Refurbishing Heathrow Airport Terminal 1, on time, on budget, with no disruptions to travelling public was a difficult task. A case study on the project.
BAA Airports Ltd was tasked with the refurbishment of Terminal 1, a 40-year-old building within Heathrow Airport, the busiest international airport in the world, whilst constantly keeping the terminal open to the 20 million annual travellers.
This work was required to facilitate the move by a number of Star Alliance airlines who were moving their operations from Terminals 2 and 3 to Terminal 1. The successful completion of this project was the enabler for the complete transformation of Heathrow Airport that is used by more than 90 airlines, which fly to more than 180 destinations worldwide. As well as a commitment to completing the project within a very strict deadline, health and safety issues were also a big concern given that the project had to be delivered within a live operating passenger terminal.
Any interruption to the operation of the terminal building, and the stakeholders or passenger experience would likely result in delays for the airlines operating from Terminal 1 and as such, significant financial penalties for BAA. Public and media perception of BAA would not be enhanced should such a situation arise.
David Buisson, PMP, was chosen to lead the project. Buisson is a certified project manager with more than 13 years experience of managing complex and challenging projects by implementing the standards set out by the Project Management Institute (PMI) through A Guide to the Project Management Body of Knowledge ((PMBOK® Guide)-Fourth Edition.
Under his direction, a team of professionals from a variety of backgrounds and industries tackled one of the most important transport projects in the UK, keeping it ahead of its European competition.
The project team had to resolve a large number of challenging and unexpected problems during the refurbishment, including asbestos in the ceiling and inconsistencies to the floor level. It was also a complex and challenging project for the team because the work was delivered in 42 different phases, whilst remaining operational at all times. There was also a tight time schedule to deliver the project, which was marred by additional scope being added constantly and several delays from airline partners with regards to their move date.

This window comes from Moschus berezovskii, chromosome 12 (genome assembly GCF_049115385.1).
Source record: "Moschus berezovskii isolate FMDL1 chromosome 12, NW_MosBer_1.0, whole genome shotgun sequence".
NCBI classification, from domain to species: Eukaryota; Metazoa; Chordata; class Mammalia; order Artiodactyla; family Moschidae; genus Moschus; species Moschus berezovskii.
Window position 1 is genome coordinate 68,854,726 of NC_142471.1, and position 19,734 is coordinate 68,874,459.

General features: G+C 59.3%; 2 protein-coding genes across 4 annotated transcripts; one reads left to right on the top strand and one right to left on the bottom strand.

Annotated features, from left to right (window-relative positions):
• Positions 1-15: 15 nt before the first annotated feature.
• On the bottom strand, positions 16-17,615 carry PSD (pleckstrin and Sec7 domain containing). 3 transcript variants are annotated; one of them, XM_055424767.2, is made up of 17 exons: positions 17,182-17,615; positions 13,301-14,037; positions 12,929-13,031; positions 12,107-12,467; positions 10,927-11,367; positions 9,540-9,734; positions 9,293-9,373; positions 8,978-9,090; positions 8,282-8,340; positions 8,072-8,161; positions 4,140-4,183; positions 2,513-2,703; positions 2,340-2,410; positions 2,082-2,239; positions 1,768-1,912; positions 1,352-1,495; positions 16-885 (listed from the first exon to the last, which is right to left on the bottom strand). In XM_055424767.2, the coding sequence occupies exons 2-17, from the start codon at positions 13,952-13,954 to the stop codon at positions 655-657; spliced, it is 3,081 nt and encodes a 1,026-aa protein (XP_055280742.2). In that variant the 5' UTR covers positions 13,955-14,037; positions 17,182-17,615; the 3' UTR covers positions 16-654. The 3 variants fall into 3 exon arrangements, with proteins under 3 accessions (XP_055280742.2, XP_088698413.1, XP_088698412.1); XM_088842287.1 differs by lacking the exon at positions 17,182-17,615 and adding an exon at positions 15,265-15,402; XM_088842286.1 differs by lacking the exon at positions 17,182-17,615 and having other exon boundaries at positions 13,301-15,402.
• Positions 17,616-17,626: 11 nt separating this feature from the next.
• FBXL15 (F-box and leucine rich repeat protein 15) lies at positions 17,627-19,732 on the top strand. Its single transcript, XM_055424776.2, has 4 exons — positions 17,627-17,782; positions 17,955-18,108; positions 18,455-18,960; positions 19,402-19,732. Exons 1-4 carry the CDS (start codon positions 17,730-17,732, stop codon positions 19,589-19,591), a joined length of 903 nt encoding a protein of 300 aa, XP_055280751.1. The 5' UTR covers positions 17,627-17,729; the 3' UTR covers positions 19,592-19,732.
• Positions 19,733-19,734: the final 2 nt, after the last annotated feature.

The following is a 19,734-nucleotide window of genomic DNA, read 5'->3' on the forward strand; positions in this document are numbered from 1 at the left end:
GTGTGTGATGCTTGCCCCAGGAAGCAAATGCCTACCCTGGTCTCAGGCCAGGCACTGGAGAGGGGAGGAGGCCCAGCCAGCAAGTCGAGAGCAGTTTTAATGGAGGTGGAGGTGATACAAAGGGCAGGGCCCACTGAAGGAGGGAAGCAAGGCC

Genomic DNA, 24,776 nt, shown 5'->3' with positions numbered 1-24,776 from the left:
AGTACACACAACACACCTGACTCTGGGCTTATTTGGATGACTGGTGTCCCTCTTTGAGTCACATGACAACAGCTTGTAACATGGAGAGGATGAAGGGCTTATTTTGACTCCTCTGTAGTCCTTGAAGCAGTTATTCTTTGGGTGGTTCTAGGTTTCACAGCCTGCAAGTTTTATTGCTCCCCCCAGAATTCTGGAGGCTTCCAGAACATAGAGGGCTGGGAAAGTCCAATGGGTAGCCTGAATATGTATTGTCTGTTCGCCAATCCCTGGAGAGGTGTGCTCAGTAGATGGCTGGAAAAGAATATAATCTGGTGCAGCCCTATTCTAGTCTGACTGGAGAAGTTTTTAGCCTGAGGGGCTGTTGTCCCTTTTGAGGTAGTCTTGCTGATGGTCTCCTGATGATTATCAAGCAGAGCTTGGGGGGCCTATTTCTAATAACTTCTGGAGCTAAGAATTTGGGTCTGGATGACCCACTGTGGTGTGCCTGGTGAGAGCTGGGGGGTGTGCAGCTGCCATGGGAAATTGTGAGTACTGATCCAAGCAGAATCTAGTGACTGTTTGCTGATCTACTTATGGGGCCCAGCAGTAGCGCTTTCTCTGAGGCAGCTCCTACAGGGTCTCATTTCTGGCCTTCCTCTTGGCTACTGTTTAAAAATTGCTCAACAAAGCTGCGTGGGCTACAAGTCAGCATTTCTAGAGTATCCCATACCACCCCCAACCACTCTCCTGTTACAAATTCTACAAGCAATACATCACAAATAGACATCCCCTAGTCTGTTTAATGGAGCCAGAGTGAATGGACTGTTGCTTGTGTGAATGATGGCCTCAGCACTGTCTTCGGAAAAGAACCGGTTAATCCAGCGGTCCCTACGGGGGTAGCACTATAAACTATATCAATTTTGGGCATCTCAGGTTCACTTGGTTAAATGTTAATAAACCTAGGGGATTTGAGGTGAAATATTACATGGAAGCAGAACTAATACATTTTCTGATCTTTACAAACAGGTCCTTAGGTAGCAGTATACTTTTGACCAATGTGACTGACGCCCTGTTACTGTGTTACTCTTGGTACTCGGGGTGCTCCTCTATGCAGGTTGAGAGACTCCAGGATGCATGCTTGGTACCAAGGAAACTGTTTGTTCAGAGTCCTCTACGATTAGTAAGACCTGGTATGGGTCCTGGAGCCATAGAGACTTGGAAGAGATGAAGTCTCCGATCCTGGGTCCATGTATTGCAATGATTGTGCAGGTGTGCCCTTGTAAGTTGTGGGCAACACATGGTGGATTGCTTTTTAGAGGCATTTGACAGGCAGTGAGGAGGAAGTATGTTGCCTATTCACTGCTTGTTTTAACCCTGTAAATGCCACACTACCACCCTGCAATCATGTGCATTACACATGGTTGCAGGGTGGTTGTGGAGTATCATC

In these circumstances, the project manager consistently referred to A Guide to the Project Management Body of Knowledge (PMBOK® Guide) - Fourth Edition for guidance on how to manage various difficulties.
There were a number of difficulties that arose during the refurbishment of Terminal 1 at Heathrow that had budgetary, scheduling, health and safety, and communications implications. PMBOK® Guide provided solutions mitigating risk and obstacles to come in on time and within budget.
Heathrow Airport Terminal 1 was completed on time in September 2008. The project involved more than 500,000 working hours and kept within its ú57.6 million budget. The project delivered on time and within budget despite the numerous problems that arose, especially the unexpected extra work that could have caused major delays to the project delivery. The project had a good health and safety record with no reported incidents, despite dealing with serious hazards like asbestos. There was effective team work between the numerous contractors, suppliers, stakeholders, and various support functions.
All challenges were successfully met by the project team including ú6.3m of unexpected out-of-scope work that was engineered into the final solution without an increase to the approved project budget.
Article courtesy: PMI